If your vacation plans this year include a cruise, remember that the chances of being a victim of a crime don’t disappear when you leave port. You may actually be more vulnerable.
Last year, almost 100 crimes were reported by cruise lines. Over two-thirds of those were sexual assaults. Of course, these could be just a small fraction of the real numbers.
An even more disturbing statistic is that one-third of assault victims are minors. That’s according to a 2013 congressional report.
One attorney whose clients are solely victims of cruise ship crimes backs up that statistic. He says that of the 100 sexual assault cases he’s had in more than two decades, about 35 of the victims have been children.
The attorney notes that people are particularly vulnerable to sexual assault aboard ships in part because there’s “no police authority that takes charge of these cases and the FBI is not interested in the problem. He says that “the FBI is not going to get on an airplane or boat and go out to a ship where a crime occurs on international waters.”
That’s if the crime is even reported to authorities. Sometimes the alleged perpetrators work on the ship. One case involved a security guard. One teen says she was molested by a trainer. Since private security companies are hired by cruise lines to protect their passengers, their employees may not be motivated to take action.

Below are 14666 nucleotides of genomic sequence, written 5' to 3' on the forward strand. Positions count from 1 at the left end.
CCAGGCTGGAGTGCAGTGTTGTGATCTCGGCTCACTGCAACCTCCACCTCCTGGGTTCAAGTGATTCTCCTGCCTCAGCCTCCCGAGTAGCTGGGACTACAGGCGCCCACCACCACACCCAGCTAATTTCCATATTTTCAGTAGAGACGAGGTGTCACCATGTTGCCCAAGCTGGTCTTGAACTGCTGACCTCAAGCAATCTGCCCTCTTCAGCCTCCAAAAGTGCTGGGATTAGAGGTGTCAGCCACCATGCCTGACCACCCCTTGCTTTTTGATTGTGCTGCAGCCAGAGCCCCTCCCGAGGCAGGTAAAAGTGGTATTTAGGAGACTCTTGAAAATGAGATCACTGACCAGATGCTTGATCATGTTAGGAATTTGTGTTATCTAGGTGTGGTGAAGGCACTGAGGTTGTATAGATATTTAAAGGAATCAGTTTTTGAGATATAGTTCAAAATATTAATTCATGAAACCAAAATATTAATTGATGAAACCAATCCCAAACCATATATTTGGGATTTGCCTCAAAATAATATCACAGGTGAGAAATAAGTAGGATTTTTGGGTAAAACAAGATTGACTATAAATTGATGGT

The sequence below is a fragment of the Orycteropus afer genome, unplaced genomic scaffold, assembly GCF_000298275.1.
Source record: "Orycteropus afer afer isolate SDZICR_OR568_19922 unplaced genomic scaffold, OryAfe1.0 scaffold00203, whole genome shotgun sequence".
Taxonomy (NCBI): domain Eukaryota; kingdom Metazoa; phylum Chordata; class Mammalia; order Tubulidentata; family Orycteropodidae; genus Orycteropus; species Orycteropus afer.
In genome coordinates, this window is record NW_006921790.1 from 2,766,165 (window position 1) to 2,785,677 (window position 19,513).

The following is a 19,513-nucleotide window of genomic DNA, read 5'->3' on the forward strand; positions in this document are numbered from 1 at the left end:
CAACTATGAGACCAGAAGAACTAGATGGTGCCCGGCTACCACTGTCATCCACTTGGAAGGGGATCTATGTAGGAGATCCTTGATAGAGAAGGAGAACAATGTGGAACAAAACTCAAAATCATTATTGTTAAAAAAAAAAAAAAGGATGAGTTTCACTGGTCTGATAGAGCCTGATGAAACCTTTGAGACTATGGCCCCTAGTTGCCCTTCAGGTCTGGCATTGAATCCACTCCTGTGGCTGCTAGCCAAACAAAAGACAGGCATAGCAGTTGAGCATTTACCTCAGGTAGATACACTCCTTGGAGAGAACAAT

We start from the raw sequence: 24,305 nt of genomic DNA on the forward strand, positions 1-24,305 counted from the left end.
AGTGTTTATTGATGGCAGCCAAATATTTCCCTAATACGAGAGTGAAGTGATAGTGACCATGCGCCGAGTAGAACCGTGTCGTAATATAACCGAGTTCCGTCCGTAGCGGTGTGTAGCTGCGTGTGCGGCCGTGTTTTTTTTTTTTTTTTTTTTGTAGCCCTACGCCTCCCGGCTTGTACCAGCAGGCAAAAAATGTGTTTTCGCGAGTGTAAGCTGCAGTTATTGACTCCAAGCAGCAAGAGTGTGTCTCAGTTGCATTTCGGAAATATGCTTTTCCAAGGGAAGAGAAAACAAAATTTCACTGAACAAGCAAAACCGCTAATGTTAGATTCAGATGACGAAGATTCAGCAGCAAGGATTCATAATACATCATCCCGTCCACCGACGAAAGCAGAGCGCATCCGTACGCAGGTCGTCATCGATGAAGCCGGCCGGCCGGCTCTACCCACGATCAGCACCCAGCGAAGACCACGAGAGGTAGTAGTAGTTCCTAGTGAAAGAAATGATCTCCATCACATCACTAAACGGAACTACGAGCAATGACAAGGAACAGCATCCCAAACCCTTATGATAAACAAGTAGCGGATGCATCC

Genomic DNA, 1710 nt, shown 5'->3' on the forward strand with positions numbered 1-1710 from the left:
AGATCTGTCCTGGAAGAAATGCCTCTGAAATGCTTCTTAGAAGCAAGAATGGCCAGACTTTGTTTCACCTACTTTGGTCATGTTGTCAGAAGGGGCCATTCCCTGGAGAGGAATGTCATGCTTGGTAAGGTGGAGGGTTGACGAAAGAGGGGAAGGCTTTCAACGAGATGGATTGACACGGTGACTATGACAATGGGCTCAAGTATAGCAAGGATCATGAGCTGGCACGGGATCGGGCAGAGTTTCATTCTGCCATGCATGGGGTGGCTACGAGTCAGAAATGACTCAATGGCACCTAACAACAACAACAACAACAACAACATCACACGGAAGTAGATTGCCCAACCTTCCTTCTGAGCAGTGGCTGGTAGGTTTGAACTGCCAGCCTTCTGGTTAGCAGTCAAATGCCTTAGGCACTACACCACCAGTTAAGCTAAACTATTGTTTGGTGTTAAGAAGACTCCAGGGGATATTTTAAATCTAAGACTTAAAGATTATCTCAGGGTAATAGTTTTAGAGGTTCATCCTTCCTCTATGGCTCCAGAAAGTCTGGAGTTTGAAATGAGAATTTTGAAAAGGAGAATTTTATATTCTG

The attorney says that cruise lines and the agencies that work for them don’t do adequate, if any, background checks before hiring employees. He says it’s easy for people to obtain a certificate designating that they have no criminal record, whether they do or not.
Another problem with prosecuting these crimes is often lack of evidence. Preserving a crime scene on a ship miles out to sea can be difficult. Further, witnesses go back home after their cruise, which could be anywhere in the world.
If you or a loved one has been the victim of a sexual assault or other crime on a cruise ship, it’s essential to pursue the matter with the cruise line and all appropriate law enforcement agencies. If you believe the cruise line didn’t take proper security precautions or employees didn’t handle the matter as they should have, it’s wise to determine what legal action you can take to hold the company responsible.
Source: New York Daily News, “Sexual assault victims on cruise ships are often minors,” Megan Cerullo, June 30, 2017